NEW YORK TIMES
Tuesday, June 17, 2003
BOOKS OF THE TIMES
Bangkok's soul reflected in a cop's dual nature
The double murder that kicks off John Burdett's latest thriller, "Bangkok 8," is gruesome and memorable. It's also borrowed from Truman Capote's novella "Handcarved Coffins," in which a couple are set upon by a bevy of crazed and drugged rattlesnakes hidden in their car.
This time the snakes are methamphetamine-fueled cobras (and one gigantic python), and the people killed are an American marine named Bradley, who has driven his gray Mercedes E series into a dangerous section of Bangkok, and Pichai, a member of the Royal Thai police force, who went to investigate. It is a pair of murders that lead the novel's narrator, another Bangkok cop named Sonchai Jitpleecheep, on a quest to avenge his partner's murder and that lead the reader of this wildly uneven thriller on a fast, furious and increasingly ludicrous chase.
Mr. Burdett, a nonpracticing lawyer and the author of two previous novels, seems to have read a lot of detective stories and policiers and watched a lot of movies, and he has folded all this knowledge into a stew pot of a thriller with uncommon energy and an alarming lack of discrimination. The first part of the book motors along speedily, transporting the reader into an exotic noir world that's part "Blade Runner" and part Raymond Chandler's Los Angeles.
Sonchai, the son of a Thai prostitute and an American serviceman, proves to be a quixotic and engaging narrator, and his meditations on the differences between the East and the West make him the ideal guide to Bangkok, a city reeling from the discontinuities of globalization, a city where Buddhist piety and capitalist greed vie for residents' souls, and the eternal imperatives of sex and power and money collude and collide.
In the opening chapters of "Bangkok 8," Mr. Burdett provides an electric, strobe-lighted view of the city, torn between the 21st century of Internet cafes and sky trains and the third world poverty of squatter camps and concrete tenements. It is a dangerous urban magnet for displaced farmers and young, penniless women who have "all the guts, all the enthusiasm, all the na´vetÚ, all the hope, all the desperation necessary to make it in the big city." District 8, where Sonchai works, is "its heart and its armpit," a neighborhood where yaa-baa (as methamphetamines are called there) floods the street, a neighborhood where it seems most of the women are whores and most of the police officers are on the take.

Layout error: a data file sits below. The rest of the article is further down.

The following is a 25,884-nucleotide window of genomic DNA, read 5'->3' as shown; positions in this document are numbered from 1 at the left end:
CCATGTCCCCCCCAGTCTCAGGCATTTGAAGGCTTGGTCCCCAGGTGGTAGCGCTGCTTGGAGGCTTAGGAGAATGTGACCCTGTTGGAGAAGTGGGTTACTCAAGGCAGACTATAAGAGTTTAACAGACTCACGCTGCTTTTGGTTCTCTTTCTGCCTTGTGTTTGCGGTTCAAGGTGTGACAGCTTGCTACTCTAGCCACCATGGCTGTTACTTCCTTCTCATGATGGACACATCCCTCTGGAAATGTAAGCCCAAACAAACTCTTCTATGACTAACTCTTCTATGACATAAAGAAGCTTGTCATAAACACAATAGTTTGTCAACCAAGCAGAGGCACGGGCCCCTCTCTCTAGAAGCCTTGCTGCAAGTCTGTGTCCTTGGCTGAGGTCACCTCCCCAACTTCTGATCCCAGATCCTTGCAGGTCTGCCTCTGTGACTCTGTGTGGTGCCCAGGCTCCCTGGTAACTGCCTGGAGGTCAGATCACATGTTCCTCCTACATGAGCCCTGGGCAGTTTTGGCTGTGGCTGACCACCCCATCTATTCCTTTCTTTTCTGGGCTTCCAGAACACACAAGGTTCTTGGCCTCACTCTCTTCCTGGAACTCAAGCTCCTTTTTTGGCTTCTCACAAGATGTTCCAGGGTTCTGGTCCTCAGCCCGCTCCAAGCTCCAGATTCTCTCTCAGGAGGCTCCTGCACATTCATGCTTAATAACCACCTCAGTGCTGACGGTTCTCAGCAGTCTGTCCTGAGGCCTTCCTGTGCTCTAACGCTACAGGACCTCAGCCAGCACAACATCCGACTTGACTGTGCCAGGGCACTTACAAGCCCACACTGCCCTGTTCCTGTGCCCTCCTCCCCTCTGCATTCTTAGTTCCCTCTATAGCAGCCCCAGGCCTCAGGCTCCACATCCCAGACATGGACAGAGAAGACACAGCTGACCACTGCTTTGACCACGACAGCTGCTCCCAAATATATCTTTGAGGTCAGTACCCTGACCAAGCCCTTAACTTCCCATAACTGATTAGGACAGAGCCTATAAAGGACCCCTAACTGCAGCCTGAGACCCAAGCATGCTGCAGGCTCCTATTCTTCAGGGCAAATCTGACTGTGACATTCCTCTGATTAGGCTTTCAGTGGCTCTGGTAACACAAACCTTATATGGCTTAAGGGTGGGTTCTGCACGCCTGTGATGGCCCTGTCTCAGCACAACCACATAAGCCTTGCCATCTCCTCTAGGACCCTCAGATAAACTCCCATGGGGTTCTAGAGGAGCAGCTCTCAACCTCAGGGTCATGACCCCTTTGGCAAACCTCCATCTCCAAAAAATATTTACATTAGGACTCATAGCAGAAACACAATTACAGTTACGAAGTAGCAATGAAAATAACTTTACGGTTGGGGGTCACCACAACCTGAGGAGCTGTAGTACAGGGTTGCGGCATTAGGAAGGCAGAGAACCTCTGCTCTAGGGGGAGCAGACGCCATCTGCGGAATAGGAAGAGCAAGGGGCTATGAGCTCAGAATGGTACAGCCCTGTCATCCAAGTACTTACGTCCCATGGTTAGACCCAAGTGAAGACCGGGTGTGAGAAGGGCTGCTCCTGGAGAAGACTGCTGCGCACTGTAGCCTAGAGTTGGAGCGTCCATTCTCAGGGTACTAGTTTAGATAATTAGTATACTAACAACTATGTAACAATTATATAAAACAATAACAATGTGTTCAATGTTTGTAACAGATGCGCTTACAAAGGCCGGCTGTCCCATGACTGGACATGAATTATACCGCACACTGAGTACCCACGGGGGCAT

Sonchai and his partner were known as the only honest cops on their beat, having pledged to become monks to mend their karma after killing a drug dealer. Hokey as Sonchai's dual nature (would-be Buddhist saint and hard-as-nails cop) may sound, Mr. Burdett manages to make it plausible in the early sections of the novel, turning it into a reflection of Bangkok's own divided soul. In the first third of the book he uses his considerable storytelling powers to braid together Sonchai's investigation of the snake murders and his efforts come to terms with his own identity.
But as the case grows increasingly Byzantine, Mr. Burdett's plotting goes into manic hyperdrive, and his narrative and character development become increasingly slapdash. Grotesque, voyeuristic scenes are dropped haphazardly into the novel, and even the dialogue grows more and more mannered and contrived.
We're told that Bradley, the murdered marine, was involved in jade and drug smuggling and that he was seen with a mysterious woman named Fatima, who may have been involved with a wildly rich and powerful jeweler named Warren, who was known to be a friend of the rich and powerful, and who is alleged to have had a secretive and violent sexual past. All of these characters may or may not be involved with Sonchai's boss, a charismatic but corrupt cop, who in turn may be pursuing a business deal with Sonchai's mother.
Grisly information about the sex industry in Bangkok is shoehorned into the story line with awkward narrative devices like having Sonchai periodically listen to a radio call-in show and flashbacks involving Sonchai's mother's liaisons with a startling array of foreigners, which are intermittently inserted to explain his cosmopolitan upbringing.
None of the women in this novel are portrayed in remotely credible terms. Sonchai's mother is a small town whore turned entrepreneur who now uses the Internet to advertise her new brothel for elderly men. Sonchai's potential love interest, an F.B.I. agent named Kimberley Jones, who is supposed to be helping him on the snake murder case, is one of those movie sidekicks who exist simply to provide some interludes of romantic banter between the action scenes. And Fatima turns out to be a composite villain-victim, cobbled together from a lot of Grade B movie and "Nightstalker" television movie parts.
It's hard to know why Mr. Burdett let the promising premise of this novel devolve into such a mess of borrowings and cheap set pieces: "Bangkok 8" is a novel that begins as a hard-boiled detective story cum bildungsroman and ends as a crude, sensationalistic potboiler involving a carved jade phallus, a Russian snuff tape and two sex-change operations.
Created: January 8, 2004
Last modified: January 14, 2004
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